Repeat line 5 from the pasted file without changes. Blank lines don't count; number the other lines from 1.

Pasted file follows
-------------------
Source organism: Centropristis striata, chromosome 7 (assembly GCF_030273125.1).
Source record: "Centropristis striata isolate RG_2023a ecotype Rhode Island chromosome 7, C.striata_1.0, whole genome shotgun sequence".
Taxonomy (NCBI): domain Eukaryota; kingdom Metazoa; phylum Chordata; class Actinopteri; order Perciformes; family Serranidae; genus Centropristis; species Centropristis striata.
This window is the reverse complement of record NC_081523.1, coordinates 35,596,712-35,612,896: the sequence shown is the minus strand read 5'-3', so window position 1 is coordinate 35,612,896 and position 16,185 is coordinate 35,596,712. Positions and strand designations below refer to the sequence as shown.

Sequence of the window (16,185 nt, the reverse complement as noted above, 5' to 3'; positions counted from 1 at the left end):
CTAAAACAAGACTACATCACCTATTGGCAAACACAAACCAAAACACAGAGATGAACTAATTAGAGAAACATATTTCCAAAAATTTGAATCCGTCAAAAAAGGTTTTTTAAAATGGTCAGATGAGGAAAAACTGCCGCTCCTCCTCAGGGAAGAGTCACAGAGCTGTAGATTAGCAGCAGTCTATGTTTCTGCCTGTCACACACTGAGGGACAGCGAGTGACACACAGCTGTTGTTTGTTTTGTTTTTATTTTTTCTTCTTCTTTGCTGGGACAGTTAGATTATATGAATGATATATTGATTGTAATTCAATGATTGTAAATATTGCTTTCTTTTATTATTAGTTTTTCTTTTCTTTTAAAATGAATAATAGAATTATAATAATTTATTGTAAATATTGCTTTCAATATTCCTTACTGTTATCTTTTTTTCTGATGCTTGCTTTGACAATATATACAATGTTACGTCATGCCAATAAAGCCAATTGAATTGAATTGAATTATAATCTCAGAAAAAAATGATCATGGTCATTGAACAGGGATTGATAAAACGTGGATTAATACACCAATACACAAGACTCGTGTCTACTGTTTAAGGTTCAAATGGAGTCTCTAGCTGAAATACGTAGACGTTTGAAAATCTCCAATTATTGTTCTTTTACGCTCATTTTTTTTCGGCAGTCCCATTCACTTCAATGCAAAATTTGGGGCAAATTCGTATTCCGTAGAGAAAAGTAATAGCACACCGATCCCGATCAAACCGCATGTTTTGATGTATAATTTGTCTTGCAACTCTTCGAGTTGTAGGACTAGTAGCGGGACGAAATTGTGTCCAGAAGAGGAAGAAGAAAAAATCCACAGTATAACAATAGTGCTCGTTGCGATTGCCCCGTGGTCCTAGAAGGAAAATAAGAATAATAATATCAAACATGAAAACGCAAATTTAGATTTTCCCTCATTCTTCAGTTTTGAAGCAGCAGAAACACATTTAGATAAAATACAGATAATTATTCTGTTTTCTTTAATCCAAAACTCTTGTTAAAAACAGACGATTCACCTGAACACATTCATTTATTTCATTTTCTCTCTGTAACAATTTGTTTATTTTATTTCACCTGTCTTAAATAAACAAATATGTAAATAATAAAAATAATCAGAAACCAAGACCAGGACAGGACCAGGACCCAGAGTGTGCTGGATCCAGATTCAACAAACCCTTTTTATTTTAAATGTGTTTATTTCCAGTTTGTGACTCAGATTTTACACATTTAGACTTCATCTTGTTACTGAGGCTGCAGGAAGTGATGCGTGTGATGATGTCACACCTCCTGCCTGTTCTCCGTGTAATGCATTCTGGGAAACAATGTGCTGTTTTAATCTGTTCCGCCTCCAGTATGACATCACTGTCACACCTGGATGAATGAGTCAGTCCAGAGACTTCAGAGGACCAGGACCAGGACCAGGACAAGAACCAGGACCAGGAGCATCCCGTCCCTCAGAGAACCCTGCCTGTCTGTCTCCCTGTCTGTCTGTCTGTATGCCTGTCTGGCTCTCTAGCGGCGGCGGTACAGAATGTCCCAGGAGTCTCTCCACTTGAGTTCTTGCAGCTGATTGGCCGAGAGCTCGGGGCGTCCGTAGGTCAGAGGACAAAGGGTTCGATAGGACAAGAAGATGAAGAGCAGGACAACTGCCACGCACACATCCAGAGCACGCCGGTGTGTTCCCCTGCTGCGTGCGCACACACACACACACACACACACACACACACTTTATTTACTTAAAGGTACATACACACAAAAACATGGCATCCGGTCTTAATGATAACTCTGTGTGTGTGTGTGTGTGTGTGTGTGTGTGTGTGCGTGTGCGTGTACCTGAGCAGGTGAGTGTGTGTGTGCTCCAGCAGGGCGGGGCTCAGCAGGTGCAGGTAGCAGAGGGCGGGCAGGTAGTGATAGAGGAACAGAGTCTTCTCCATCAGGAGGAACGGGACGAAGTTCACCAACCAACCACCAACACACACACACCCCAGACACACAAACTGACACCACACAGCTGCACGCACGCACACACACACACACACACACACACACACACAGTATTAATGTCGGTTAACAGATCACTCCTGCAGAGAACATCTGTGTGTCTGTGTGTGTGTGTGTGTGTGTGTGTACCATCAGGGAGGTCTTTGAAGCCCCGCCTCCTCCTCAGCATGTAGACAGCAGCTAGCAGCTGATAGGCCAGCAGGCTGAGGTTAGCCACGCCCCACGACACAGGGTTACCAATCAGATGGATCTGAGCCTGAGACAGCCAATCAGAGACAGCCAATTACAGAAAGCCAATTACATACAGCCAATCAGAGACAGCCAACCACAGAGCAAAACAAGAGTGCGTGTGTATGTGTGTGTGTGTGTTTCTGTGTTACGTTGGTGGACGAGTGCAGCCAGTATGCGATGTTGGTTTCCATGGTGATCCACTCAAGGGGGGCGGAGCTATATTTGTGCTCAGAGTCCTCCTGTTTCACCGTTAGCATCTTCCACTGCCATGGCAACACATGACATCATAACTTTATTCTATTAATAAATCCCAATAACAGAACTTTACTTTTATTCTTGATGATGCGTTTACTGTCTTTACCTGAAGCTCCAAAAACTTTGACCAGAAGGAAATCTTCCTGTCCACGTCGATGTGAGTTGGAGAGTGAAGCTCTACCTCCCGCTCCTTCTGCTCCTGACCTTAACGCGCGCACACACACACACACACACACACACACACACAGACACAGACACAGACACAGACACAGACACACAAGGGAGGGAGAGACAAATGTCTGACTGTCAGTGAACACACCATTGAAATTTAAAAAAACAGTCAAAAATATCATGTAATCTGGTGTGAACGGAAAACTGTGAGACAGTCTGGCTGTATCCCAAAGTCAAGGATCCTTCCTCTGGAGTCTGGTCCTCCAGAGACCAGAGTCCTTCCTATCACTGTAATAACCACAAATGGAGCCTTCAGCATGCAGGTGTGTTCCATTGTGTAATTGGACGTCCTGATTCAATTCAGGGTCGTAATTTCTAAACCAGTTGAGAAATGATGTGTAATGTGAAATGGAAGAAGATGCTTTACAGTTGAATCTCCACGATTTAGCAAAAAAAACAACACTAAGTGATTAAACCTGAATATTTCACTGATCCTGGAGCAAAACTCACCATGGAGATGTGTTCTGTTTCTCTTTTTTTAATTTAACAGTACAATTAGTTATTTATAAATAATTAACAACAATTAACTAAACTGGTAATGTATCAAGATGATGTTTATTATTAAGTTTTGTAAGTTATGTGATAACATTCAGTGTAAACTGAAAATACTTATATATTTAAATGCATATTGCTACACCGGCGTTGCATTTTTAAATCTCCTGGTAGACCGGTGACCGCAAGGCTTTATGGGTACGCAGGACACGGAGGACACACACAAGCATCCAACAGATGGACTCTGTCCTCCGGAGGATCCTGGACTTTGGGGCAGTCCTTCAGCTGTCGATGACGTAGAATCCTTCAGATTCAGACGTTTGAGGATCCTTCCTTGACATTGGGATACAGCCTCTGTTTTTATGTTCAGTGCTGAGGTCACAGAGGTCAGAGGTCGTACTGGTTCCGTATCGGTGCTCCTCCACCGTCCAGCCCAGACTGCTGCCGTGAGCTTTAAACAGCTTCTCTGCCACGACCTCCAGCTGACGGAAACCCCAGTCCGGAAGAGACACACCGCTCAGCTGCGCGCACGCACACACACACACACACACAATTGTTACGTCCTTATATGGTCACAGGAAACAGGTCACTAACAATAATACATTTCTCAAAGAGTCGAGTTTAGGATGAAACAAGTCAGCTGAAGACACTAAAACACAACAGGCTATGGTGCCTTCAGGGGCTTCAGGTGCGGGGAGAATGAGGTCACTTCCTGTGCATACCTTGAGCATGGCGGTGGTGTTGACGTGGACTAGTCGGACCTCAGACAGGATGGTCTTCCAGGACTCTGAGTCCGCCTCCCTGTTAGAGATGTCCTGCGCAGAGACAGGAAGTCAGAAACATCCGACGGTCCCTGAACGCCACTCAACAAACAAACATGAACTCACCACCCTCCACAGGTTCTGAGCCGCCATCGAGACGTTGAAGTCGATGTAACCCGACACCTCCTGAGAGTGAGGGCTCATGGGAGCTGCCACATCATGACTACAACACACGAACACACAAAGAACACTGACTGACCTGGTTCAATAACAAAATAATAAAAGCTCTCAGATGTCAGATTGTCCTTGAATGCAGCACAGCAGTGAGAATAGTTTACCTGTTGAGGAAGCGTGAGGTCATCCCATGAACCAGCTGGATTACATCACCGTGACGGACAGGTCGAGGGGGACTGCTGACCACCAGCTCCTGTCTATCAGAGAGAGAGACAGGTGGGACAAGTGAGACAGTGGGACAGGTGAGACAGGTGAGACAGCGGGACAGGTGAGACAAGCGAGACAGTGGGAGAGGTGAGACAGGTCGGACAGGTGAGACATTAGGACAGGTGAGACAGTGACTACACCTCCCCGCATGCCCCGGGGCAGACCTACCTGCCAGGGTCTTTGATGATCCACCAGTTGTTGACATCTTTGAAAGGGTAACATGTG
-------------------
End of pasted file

Sequence of the window (16,185 nt, the reverse complement as noted above, 5' to 3'; positions counted from 1 at the left end):